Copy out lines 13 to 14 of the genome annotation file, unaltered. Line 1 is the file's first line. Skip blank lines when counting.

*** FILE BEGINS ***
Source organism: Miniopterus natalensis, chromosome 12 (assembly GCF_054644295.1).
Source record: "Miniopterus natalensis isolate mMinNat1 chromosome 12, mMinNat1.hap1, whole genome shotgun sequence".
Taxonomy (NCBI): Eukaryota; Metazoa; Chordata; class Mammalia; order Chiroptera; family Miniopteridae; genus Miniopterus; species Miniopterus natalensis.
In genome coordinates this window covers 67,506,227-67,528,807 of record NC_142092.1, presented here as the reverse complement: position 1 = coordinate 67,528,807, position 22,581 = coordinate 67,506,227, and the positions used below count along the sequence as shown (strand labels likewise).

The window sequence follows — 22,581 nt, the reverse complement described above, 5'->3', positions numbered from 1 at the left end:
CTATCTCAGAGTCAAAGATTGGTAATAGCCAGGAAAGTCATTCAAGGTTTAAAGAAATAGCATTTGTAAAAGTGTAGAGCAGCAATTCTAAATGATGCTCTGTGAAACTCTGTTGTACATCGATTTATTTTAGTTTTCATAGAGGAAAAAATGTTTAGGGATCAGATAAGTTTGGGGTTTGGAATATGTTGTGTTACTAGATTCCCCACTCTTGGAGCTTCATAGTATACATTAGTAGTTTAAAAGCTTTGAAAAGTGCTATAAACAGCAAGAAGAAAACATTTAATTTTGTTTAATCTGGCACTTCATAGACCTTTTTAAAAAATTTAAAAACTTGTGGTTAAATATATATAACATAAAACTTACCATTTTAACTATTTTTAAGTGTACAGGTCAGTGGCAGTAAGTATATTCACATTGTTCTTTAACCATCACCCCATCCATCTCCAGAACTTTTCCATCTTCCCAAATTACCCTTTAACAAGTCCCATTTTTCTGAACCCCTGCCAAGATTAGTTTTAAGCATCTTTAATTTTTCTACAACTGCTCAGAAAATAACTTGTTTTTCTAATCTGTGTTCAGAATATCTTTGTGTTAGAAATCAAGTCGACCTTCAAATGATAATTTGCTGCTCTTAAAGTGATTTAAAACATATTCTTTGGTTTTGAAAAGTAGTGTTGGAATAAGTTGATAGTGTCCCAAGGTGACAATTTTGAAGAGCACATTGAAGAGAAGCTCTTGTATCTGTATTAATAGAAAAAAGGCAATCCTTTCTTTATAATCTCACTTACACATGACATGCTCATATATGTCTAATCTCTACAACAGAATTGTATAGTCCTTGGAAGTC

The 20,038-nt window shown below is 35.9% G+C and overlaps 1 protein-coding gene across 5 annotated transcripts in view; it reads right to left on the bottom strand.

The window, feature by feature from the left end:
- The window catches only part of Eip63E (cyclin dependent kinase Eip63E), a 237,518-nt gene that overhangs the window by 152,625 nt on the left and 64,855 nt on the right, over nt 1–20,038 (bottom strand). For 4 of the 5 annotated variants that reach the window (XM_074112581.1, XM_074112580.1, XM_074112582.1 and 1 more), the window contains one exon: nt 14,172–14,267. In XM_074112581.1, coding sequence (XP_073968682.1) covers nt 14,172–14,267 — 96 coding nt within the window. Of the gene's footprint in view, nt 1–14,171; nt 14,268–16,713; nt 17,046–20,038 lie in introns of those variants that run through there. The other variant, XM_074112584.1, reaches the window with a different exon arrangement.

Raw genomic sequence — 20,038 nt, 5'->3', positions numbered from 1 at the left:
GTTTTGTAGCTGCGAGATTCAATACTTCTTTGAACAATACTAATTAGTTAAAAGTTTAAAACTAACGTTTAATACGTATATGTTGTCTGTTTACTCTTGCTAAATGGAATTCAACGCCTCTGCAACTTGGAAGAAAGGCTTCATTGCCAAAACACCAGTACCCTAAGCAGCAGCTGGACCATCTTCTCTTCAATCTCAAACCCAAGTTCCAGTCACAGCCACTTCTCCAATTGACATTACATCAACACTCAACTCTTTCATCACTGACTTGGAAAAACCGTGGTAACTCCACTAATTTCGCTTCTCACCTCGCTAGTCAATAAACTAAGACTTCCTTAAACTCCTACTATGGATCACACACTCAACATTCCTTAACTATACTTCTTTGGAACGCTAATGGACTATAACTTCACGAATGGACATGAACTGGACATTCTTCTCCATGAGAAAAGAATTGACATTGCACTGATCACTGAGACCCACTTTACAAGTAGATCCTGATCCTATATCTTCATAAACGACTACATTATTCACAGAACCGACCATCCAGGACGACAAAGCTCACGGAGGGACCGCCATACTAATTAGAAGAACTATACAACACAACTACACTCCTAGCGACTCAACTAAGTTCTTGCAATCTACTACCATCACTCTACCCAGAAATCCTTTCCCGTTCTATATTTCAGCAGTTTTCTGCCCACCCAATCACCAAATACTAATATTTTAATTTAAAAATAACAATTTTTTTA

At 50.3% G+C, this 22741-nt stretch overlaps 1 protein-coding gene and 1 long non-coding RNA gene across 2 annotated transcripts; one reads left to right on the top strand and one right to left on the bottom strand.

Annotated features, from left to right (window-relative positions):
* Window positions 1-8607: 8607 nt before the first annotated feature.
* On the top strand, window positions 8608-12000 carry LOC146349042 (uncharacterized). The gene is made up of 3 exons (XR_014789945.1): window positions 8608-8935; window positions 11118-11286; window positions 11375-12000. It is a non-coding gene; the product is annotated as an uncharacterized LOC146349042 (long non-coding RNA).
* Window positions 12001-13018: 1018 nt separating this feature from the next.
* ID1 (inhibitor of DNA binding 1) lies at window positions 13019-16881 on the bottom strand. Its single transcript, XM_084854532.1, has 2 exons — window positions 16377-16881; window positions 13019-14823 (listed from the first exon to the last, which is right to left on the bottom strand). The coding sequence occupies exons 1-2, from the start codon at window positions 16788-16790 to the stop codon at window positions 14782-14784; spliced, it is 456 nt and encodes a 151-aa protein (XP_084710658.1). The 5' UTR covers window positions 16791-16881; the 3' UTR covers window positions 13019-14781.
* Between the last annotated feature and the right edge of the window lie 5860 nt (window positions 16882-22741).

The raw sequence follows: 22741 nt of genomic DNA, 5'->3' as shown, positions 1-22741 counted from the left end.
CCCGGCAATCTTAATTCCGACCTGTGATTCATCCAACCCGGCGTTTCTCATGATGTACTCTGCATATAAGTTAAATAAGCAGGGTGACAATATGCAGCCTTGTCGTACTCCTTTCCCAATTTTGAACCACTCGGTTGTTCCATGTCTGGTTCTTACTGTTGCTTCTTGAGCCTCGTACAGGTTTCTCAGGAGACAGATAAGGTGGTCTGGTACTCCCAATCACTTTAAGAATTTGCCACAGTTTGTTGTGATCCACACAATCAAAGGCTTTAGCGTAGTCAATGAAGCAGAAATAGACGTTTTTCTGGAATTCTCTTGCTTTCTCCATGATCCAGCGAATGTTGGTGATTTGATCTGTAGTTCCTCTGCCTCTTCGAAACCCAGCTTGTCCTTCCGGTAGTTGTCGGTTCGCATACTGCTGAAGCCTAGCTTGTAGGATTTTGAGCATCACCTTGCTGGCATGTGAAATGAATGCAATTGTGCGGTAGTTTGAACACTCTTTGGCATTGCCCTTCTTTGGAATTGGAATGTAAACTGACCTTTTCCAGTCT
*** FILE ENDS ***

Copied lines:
Annotated features, from left to right (window-relative positions):
* Window positions 1-8607: 8607 nt before the first annotated feature.